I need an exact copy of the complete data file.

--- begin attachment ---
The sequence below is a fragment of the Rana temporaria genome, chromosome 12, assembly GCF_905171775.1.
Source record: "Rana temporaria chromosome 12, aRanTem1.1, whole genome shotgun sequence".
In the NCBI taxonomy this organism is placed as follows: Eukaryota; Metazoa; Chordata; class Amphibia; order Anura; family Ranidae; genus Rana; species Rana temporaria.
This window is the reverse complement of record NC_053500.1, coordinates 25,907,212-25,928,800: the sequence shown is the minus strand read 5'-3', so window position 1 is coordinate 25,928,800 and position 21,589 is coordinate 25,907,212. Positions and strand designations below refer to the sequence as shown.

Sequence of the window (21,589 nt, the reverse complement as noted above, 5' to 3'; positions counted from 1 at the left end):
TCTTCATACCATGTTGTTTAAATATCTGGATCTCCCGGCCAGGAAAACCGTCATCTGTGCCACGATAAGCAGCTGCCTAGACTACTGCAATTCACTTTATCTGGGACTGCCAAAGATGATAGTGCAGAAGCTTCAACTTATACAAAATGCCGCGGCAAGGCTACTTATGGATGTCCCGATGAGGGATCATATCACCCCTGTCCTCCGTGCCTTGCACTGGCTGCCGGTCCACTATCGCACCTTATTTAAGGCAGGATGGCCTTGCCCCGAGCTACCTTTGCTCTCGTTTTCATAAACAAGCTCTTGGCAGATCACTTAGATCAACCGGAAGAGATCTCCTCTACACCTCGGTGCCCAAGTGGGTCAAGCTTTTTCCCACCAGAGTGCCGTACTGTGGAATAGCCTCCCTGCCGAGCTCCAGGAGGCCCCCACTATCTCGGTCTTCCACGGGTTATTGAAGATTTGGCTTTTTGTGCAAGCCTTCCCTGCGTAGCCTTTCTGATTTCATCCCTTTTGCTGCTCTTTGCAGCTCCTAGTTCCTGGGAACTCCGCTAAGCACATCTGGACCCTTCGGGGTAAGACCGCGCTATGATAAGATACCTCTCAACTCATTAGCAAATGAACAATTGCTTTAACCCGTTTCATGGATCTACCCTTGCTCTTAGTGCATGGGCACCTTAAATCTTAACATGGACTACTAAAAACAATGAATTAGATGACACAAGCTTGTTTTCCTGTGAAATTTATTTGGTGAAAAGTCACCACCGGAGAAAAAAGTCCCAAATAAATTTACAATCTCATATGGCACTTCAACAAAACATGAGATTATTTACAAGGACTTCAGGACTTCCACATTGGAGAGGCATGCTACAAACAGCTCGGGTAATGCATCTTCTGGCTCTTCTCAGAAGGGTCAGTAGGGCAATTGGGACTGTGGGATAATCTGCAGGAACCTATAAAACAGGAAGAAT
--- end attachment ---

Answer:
The sequence below is a fragment of the Rana temporaria genome, chromosome 12, assembly GCF_905171775.1.
Source record: "Rana temporaria chromosome 12, aRanTem1.1, whole genome shotgun sequence".
In the NCBI taxonomy this organism is placed as follows: Eukaryota; Metazoa; Chordata; class Amphibia; order Anura; family Ranidae; genus Rana; species Rana temporaria.
This window is the reverse complement of record NC_053500.1, coordinates 25,907,212-25,928,800: the sequence shown is the minus strand read 5'-3', so window position 1 is coordinate 25,928,800 and position 21,589 is coordinate 25,907,212. Positions and strand designations below refer to the sequence as shown.

Sequence of the window (21,589 nt, the reverse complement as noted above, 5' to 3'; positions counted from 1 at the left end):
TCTTCATACCATGTTGTTTAAATATCTGGATCTCCCGGCCAGGAAAACCGTCATCTGTGCCACGATAAGCAGCTGCCTAGACTACTGCAATTCACTTTATCTGGGACTGCCAAAGATGATAGTGCAGAAGCTTCAACTTATACAAAATGCCGCGGCAAGGCTACTTATGGATGTCCCGATGAGGGATCATATCACCCCTGTCCTCCGTGCCTTGCACTGGCTGCCGGTCCACTATCGCACCTTATTTAAGGCAGGATGGCCTTGCCCCGAGCTACCTTTGCTCTCGTTTTCATAAACAAGCTCTTGGCAGATCACTTAGATCAACCGGAAGAGATCTCCTCTACACCTCGGTGCCCAAGTGGGTCAAGCTTTTTCCCACCAGAGTGCCGTACTGTGGAATAGCCTCCCTGCCGAGCTCCAGGAGGCCCCCACTATCTCGGTCTTCCACGGGTTATTGAAGATTTGGCTTTTTGTGCAAGCCTTCCCTGCGTAGCCTTTCTGATTTCATCCCTTTTGCTGCTCTTTGCAGCTCCTAGTTCCTGGGAACTCCGCTAAGCACATCTGGACCCTTCGGGGTAAGACCGCGCTATGATAAGATACCTCTCAACTCATTAGCAAATGAACAATTGCTTTAACCCGTTTCATGGATCTACCCTTGCTCTTAGTGCATGGGCACCTTAAATCTTAACATGGACTACTAAAAACAATGAATTAGATGACACAAGCTTGTTTTCCTGTGAAATTTATTTGGTGAAAAGTCACCACCGGAGAAAAAAGTCCCAAATAAATTTACAATCTCATATGGCACTTCAACAAAACATGAGATTATTTACAAGGACTTCAGGACTTCCACATTGGAGAGGCATGCTACAAACAGCTCGGGTAATGCATCTTCTGGCTCTTCTCAGAAGGGTCAGTAGGGCAATTGGGACTGTGGGATAATCTGCAGGAACCTATAAAACAGGAAGAAT